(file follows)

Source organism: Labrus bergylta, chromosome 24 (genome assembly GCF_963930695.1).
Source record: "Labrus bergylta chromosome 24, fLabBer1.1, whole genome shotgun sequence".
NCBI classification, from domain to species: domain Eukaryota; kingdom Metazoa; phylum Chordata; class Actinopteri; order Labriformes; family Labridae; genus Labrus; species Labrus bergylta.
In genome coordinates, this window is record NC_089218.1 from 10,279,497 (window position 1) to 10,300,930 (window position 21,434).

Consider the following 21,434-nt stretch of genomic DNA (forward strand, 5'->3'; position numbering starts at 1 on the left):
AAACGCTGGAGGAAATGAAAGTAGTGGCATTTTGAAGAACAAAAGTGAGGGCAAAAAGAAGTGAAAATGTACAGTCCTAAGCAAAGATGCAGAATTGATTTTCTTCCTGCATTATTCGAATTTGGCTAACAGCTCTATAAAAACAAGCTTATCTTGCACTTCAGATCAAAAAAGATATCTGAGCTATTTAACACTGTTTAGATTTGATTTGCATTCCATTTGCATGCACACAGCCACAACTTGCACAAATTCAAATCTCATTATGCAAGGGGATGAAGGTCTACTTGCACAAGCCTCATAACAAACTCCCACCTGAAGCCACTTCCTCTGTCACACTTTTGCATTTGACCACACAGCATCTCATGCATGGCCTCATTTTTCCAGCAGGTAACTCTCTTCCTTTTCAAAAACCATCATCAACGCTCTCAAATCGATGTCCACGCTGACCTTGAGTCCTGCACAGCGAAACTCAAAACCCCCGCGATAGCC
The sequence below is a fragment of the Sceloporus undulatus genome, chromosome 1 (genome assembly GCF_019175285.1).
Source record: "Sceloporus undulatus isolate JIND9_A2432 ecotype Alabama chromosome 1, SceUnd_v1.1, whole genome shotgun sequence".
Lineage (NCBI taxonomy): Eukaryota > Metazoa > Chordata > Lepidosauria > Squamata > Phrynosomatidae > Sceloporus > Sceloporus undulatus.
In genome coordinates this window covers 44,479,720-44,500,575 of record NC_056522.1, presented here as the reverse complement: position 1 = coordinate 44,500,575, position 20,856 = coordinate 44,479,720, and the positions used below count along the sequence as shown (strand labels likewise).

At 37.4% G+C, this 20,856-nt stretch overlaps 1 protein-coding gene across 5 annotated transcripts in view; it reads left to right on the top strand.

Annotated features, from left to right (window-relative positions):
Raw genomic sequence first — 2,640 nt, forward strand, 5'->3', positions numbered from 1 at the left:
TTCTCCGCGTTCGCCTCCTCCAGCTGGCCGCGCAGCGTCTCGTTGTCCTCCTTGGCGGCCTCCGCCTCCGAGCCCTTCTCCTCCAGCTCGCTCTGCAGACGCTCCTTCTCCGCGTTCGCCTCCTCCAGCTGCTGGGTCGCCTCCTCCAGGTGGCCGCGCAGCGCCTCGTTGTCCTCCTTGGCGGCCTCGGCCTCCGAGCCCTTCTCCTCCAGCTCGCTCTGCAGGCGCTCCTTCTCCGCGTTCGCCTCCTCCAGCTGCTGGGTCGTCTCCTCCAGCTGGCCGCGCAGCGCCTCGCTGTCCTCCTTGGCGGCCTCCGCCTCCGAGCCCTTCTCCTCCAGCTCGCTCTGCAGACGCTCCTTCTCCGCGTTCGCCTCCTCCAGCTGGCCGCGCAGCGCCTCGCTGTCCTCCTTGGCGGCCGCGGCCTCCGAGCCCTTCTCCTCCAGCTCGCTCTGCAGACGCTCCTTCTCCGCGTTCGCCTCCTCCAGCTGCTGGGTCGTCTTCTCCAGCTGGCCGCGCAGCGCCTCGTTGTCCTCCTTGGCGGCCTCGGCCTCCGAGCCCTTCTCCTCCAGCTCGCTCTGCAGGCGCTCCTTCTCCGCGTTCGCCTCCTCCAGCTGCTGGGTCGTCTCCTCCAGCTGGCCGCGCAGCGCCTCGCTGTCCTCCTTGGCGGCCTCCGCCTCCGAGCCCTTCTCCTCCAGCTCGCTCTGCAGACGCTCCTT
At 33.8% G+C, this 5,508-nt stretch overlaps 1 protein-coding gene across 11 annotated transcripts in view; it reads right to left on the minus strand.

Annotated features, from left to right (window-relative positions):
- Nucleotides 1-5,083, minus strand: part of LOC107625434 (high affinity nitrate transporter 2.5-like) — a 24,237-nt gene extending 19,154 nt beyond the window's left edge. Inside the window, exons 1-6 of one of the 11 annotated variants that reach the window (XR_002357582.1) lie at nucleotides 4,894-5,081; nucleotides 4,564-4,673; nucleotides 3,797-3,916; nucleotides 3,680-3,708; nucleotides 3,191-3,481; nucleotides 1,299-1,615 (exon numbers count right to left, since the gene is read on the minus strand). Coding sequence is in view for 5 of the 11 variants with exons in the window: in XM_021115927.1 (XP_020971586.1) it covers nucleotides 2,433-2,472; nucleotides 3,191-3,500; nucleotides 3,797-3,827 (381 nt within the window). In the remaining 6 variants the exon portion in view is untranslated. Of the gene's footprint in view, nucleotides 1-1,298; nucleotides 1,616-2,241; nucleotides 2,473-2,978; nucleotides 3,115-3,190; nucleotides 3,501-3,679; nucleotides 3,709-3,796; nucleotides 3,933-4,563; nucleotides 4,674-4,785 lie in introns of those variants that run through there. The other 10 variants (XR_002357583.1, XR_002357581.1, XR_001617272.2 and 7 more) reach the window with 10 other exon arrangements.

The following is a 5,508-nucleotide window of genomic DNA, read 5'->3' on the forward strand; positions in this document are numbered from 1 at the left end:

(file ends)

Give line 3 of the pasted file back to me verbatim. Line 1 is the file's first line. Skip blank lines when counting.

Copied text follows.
NCBI classification, from domain to species: domain Eukaryota; kingdom Metazoa; phylum Chordata; class Actinopteri; order Labriformes; family Labridae; genus Labrus; species Labrus bergylta.